Do you have an unconscious racial bias? Project Implicit is a nonprofit research organization that offers an online test to help users uncover their own unconscious prejudices. In a new video from BuzzFeed, six people take the test, and they learn some unexpected — and at times uncomfortable — truths about themselves.
Racial bias isn’t always obvious, or even conscious (It would probably be a lot easier to combat if it were). As the video points out, all of us carry “implicit attitudes,” defined as “positive and negative evaluations that occur outside of our conscious awareness and control.” These attitudes come from many sources, including the media and the people around us. Project Implicit uses the “Implicit Awareness Test” to gauge user’s biases by having them quickly differentiate between black and white faces, and words denoting good and bad qualities. In one part of the test, users pair white faces with “good” words and black faces with “bad” words. In the second half of the test, that pairing is reversed, with “good” associated with black faces and “bad” associated with white faces. The test measures how long it takes to make these pairings, with the idea that people with positive implicit biases toward white faces will have an easier time associating white faces with “good” words, and that people with positive implicit biases toward black faces with be faster at associating black faces with positive words.
As the video shows, the test is fast moving, and it’s easy to make mistakes. By the end of the test, some of the participants felt stressed or angry.
The results for the
six participants were spread fairly evenly across the scale, with three
demonstrating slight to strong “automatic preference[s] for European American
compared to African American” and three demonstrating slight to moderate
“automatic preference[s] for African American compared to European American.”
Some were surprised by their results, while others thought theirs were the
logical results of the conditioning with which they grew up.
Getting a test result indicating that you have unconscious biases doesn’t necessarily mean that you are a terrible racist or bigot — implicit attitudes are a normal part of people human. As one participant in the video says, “Even if you do have a strong [automatic] preference for one or the other, it makes no difference if you go through your life open-hearted and open-minded, and just sensitive to other people.”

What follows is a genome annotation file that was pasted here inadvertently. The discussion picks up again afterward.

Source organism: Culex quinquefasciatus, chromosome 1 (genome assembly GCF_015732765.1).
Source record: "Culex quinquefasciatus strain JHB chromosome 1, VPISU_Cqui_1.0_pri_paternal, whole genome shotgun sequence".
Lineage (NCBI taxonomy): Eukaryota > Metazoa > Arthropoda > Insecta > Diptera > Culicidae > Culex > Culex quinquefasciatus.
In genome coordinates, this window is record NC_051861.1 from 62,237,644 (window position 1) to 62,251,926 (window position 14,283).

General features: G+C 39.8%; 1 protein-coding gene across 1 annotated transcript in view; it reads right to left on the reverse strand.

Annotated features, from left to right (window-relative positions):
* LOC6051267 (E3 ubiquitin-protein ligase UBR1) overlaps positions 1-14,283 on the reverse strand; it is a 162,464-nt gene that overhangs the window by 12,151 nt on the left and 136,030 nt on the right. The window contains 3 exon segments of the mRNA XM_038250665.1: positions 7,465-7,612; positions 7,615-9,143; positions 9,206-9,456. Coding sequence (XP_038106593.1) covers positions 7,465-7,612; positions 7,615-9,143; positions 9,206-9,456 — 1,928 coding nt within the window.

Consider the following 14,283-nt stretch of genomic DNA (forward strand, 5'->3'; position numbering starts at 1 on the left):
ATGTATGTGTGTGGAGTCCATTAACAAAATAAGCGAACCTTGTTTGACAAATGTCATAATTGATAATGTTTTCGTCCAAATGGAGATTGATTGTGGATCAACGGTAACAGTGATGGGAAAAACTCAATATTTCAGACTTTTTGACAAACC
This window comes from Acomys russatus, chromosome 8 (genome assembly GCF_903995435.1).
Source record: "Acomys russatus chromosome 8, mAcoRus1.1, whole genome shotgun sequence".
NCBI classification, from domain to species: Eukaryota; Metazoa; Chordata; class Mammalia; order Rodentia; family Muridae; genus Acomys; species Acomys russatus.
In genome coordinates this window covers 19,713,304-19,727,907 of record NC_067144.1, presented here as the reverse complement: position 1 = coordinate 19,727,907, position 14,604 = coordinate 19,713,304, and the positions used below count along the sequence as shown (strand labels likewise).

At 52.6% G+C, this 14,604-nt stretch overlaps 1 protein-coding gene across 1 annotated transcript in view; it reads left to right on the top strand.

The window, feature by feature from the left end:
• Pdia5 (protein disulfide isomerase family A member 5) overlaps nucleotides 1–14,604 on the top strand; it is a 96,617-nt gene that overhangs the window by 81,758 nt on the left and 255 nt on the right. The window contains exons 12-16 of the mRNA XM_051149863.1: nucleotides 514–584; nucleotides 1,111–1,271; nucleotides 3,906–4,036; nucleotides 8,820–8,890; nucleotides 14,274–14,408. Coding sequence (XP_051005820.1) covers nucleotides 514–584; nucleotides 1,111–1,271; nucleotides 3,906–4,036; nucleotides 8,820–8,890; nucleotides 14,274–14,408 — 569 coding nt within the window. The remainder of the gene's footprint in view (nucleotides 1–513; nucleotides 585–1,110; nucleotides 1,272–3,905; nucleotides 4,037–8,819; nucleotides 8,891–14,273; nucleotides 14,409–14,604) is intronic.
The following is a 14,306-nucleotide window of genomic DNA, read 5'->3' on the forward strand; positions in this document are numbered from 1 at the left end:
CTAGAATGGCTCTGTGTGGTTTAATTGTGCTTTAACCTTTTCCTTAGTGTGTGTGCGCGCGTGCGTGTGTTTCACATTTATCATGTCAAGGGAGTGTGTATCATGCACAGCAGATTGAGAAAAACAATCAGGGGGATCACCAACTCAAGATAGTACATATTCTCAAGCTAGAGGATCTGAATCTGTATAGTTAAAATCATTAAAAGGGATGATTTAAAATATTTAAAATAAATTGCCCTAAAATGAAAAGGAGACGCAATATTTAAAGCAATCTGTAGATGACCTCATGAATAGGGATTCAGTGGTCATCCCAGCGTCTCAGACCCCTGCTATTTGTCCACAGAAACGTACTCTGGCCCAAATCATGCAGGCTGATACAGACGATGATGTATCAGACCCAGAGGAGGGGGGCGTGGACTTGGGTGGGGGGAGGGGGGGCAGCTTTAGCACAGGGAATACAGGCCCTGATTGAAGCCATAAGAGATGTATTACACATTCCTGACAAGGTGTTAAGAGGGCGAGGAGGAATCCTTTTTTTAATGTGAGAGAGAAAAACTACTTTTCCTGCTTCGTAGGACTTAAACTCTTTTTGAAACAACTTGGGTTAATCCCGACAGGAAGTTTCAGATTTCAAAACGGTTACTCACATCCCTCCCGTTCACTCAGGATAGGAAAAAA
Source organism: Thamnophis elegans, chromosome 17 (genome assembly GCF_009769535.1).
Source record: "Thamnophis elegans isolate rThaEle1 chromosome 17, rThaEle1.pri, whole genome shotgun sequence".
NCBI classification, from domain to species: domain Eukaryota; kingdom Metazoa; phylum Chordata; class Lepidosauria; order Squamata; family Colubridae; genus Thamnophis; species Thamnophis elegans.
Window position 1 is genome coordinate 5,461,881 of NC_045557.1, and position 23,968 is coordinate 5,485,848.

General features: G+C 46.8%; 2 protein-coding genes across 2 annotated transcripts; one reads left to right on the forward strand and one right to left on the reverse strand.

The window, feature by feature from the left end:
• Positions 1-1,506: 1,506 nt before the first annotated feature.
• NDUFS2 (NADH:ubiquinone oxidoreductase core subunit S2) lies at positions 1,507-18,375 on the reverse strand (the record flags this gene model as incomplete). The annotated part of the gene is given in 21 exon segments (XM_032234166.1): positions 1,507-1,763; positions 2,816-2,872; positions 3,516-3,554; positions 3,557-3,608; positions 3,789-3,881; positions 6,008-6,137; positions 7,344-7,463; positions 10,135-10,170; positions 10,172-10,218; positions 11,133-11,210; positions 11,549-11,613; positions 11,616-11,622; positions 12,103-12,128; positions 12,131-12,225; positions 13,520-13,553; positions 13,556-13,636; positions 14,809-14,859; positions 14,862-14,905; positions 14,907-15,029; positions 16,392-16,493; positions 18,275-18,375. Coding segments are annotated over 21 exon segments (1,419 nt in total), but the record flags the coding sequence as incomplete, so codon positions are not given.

It’s important, however, that we become aware of our implicit attitudes so that we can try to detect the ways that they influence our behavior, even in subtle ways. There have been many studies that have shown that black people in the U.S. experience significant, subtle racial bias in their everyday lives. A 2003 study showed, for example, that résumés featuring stereotypically black names were 50 percent less likely to get a call back from potential employers than identical résumés featuring stereotypically white sounding names. In an article for The New York Times, Harvard professor Sendhil Mullainathan suggests that in this study, and many similar studies that revealed subtle discrimination, people weren’t even aware that they were exercising bias. He argues that all of us — even people who consciously want to combat discrimination — make fast decisions based on implicit attitudes of which we are not aware. Recognizing these biases in ourselves — even though doing so may make us uncomfortable — is a vital step in promoting racial equality. As one participant in the video remarks, “Don’t be scared of race. It's there. Everybody should be talking about it. We don't have to be angry, and we don't have to be upset … It’s time.”
Watch the whole video below. You can take the test yourself at Project Implicit.
Images: YouTube (3)